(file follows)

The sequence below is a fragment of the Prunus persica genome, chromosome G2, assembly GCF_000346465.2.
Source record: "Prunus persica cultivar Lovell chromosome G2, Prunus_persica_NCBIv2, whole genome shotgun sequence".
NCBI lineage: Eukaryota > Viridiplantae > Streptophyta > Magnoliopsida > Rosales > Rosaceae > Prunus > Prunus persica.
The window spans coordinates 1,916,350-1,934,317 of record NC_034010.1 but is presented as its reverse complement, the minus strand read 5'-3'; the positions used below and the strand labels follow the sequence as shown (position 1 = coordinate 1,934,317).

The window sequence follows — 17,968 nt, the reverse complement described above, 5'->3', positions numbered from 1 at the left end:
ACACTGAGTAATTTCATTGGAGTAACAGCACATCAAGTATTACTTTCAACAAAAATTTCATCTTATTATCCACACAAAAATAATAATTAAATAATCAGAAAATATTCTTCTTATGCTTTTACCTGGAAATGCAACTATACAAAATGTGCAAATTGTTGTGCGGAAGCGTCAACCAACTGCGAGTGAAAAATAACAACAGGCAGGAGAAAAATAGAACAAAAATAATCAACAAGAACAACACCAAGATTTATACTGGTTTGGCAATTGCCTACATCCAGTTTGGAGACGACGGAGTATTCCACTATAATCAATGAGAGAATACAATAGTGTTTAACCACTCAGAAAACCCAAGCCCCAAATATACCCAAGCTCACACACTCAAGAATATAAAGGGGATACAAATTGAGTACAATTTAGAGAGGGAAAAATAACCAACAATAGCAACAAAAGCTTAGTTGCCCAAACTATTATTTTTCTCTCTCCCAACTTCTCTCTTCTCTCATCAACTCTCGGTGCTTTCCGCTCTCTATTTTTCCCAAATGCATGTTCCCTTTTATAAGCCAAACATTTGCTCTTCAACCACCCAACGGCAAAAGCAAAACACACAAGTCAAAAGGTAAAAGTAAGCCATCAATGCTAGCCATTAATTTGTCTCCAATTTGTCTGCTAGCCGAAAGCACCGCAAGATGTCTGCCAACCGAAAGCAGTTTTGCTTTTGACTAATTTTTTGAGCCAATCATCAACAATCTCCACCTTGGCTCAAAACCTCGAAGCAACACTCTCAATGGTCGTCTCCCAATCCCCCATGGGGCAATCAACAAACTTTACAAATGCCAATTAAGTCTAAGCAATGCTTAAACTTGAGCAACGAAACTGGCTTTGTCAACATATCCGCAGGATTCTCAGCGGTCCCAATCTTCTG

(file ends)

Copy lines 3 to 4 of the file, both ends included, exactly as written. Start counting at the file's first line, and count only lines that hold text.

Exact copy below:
NCBI lineage: Eukaryota > Viridiplantae > Streptophyta > Magnoliopsida > Rosales > Rosaceae > Prunus > Prunus persica.
The window spans coordinates 1,916,350-1,934,317 of record NC_034010.1 but is presented as its reverse complement, the minus strand read 5'-3'; the positions used below and the strand labels follow the sequence as shown (position 1 = coordinate 1,934,317).